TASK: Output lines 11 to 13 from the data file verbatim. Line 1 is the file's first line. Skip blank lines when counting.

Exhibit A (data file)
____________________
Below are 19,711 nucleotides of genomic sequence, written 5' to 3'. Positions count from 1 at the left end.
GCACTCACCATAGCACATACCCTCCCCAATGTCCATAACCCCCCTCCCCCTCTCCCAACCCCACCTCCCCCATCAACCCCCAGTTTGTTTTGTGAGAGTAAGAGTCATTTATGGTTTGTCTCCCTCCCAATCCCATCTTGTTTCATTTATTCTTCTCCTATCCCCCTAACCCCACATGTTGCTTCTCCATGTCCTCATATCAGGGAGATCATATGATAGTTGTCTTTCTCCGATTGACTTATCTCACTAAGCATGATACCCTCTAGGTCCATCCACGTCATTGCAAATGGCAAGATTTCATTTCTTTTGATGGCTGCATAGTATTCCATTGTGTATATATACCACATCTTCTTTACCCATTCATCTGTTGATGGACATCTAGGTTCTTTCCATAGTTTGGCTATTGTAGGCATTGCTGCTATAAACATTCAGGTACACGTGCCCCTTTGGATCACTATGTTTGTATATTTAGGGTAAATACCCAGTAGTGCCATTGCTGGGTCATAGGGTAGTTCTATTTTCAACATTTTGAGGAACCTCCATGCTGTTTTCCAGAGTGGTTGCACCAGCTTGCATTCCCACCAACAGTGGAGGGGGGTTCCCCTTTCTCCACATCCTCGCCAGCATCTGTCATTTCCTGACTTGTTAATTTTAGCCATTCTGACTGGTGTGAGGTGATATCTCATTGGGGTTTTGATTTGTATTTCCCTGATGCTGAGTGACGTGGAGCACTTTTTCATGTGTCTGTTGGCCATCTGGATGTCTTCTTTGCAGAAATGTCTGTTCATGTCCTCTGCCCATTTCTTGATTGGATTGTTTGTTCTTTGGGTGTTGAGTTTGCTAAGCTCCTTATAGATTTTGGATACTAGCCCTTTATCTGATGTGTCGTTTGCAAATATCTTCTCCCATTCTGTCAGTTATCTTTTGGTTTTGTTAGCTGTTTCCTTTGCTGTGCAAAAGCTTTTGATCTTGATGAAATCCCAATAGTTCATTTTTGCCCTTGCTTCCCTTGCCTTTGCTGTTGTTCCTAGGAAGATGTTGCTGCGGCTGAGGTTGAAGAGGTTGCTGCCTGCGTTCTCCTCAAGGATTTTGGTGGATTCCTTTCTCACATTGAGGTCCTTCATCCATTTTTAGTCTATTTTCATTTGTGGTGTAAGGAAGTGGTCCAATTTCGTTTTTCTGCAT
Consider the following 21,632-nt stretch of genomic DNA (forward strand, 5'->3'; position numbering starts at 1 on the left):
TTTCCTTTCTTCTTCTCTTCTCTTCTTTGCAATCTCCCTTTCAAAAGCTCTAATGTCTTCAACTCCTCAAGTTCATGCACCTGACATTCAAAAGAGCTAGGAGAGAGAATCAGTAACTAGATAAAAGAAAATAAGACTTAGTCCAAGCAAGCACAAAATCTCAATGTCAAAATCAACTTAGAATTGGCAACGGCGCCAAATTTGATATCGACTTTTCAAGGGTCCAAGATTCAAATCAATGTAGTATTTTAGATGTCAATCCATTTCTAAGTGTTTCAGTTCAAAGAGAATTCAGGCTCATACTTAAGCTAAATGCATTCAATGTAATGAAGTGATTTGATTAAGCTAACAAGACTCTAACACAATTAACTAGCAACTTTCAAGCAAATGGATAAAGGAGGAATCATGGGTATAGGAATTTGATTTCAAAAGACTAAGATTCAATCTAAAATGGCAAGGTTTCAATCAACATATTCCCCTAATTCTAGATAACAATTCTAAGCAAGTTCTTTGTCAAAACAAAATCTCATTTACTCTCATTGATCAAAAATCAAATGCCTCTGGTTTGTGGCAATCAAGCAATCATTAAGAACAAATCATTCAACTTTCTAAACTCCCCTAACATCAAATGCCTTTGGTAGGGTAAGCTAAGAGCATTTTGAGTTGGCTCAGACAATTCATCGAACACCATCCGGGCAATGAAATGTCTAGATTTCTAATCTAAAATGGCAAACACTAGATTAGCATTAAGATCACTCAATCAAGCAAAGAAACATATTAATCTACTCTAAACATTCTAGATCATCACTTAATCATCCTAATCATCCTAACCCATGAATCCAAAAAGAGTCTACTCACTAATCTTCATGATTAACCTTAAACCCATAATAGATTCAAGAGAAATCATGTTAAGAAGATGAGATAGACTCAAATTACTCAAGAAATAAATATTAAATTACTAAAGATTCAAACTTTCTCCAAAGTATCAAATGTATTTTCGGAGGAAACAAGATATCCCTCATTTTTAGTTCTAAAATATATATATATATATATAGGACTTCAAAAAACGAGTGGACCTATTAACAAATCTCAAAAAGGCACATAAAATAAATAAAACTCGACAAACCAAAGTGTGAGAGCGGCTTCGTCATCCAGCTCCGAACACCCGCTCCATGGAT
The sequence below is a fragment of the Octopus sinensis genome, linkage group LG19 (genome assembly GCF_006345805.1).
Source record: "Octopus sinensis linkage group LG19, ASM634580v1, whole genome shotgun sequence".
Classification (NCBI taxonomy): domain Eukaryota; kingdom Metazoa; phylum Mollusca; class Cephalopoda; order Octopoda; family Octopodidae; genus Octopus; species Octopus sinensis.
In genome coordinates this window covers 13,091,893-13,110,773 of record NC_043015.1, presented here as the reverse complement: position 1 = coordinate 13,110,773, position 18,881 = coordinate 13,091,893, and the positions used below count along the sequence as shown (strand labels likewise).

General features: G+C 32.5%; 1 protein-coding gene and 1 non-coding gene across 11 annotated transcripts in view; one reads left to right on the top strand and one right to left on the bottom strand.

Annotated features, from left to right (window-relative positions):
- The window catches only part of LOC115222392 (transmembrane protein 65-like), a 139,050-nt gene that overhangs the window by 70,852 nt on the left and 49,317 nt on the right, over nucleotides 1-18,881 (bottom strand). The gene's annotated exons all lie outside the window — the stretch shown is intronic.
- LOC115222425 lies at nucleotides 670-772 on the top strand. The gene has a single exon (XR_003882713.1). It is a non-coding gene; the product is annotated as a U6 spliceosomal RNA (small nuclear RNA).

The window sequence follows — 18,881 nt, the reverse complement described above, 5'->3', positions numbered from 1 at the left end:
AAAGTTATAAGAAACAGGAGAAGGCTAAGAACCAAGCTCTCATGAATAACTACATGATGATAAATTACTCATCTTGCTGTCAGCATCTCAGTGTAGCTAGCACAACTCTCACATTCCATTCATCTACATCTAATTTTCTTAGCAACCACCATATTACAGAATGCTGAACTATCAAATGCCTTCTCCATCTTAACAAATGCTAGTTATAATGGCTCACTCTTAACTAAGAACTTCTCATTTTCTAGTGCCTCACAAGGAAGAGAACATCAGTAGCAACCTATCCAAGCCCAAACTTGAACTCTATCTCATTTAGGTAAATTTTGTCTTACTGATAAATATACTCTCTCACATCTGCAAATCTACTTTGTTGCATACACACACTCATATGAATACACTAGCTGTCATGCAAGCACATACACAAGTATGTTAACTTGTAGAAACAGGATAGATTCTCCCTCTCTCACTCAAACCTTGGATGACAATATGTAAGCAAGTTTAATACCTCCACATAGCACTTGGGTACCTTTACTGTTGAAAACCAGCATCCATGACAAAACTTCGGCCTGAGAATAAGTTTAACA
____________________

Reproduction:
- The window catches only part of LOC115222392 (transmembrane protein 65-like), a 139,050-nt gene that overhangs the window by 70,852 nt on the left and 49,317 nt on the right, over nucleotides 1-18,881 (bottom strand). The gene's annotated exons all lie outside the window — the stretch shown is intronic.
- LOC115222425 lies at nucleotides 670-772 on the top strand. The gene has a single exon (XR_003882713.1). It is a non-coding gene; the product is annotated as a U6 spliceosomal RNA (small nuclear RNA).

The window sequence follows — 18,881 nt, the reverse complement described above, 5'->3', positions numbered from 1 at the left end: